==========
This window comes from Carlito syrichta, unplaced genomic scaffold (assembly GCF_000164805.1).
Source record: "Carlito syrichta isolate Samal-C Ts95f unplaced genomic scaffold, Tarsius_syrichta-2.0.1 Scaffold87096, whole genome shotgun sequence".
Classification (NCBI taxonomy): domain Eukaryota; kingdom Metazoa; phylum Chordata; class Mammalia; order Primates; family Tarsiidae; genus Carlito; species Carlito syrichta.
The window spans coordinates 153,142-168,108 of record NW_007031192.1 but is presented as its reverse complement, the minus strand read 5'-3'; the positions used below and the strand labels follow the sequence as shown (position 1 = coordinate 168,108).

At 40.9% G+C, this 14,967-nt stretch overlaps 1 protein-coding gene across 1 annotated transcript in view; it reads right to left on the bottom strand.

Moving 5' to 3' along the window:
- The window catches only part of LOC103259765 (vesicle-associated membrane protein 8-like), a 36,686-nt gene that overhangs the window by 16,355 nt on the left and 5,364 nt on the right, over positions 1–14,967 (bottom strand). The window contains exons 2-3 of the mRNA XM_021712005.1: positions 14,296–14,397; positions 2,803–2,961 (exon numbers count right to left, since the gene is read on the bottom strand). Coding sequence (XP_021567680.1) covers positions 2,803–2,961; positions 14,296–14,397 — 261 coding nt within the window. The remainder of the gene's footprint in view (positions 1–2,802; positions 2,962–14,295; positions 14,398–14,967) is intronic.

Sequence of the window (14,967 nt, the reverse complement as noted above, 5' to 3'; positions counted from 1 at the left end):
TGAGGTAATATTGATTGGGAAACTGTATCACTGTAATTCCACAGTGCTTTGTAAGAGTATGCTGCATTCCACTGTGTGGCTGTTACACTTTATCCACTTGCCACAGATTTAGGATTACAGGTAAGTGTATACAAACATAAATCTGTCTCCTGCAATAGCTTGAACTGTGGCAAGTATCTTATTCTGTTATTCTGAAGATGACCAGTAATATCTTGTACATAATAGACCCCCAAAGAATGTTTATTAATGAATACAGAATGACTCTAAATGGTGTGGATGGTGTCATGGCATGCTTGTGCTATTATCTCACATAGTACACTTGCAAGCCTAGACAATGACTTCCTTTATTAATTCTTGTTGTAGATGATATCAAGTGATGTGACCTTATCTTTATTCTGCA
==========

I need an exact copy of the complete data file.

This window comes from Carlito syrichta, unplaced genomic scaffold (assembly GCF_000164805.1).
Source record: "Carlito syrichta isolate Samal-C Ts95f unplaced genomic scaffold, Tarsius_syrichta-2.0.1 Scaffold87096, whole genome shotgun sequence".
Classification (NCBI taxonomy): domain Eukaryota; kingdom Metazoa; phylum Chordata; class Mammalia; order Primates; family Tarsiidae; genus Carlito; species Carlito syrichta.
The window spans coordinates 153,142-168,108 of record NW_007031192.1 but is presented as its reverse complement, the minus strand read 5'-3'; the positions used below and the strand labels follow the sequence as shown (position 1 = coordinate 168,108).

At 40.9% G+C, this 14,967-nt stretch overlaps 1 protein-coding gene across 1 annotated transcript in view; it reads right to left on the bottom strand.

Moving 5' to 3' along the window:
- The window catches only part of LOC103259765 (vesicle-associated membrane protein 8-like), a 36,686-nt gene that overhangs the window by 16,355 nt on the left and 5,364 nt on the right, over positions 1–14,967 (bottom strand). The window contains exons 2-3 of the mRNA XM_021712005.1: positions 14,296–14,397; positions 2,803–2,961 (exon numbers count right to left, since the gene is read on the bottom strand). Coding sequence (XP_021567680.1) covers positions 2,803–2,961; positions 14,296–14,397 — 261 coding nt within the window. The remainder of the gene's footprint in view (positions 1–2,802; positions 2,962–14,295; positions 14,398–14,967) is intronic.

Sequence of the window (14,967 nt, the reverse complement as noted above, 5' to 3'; positions counted from 1 at the left end):
TGAGGTAATATTGATTGGGAAACTGTATCACTGTAATTCCACAGTGCTTTGTAAGAGTATGCTGCATTCCACTGTGTGGCTGTTACACTTTATCCACTTGCCACAGATTTAGGATTACAGGTAAGTGTATACAAACATAAATCTGTCTCCTGCAATAGCTTGAACTGTGGCAAGTATCTTATTCTGTTATTCTGAAGATGACCAGTAATATCTTGTACATAATAGACCCCCAAAGAATGTTTATTAATGAATACAGAATGACTCTAAATGGTGTGGATGGTGTCATGGCATGCTTGTGCTATTATCTCACATAGTACACTTGCAAGCCTAGACAATGACTTCCTTTATTAATTCTTGTTGTAGATGATATCAAGTGATGTGACCTTATCTTTATTCTGCA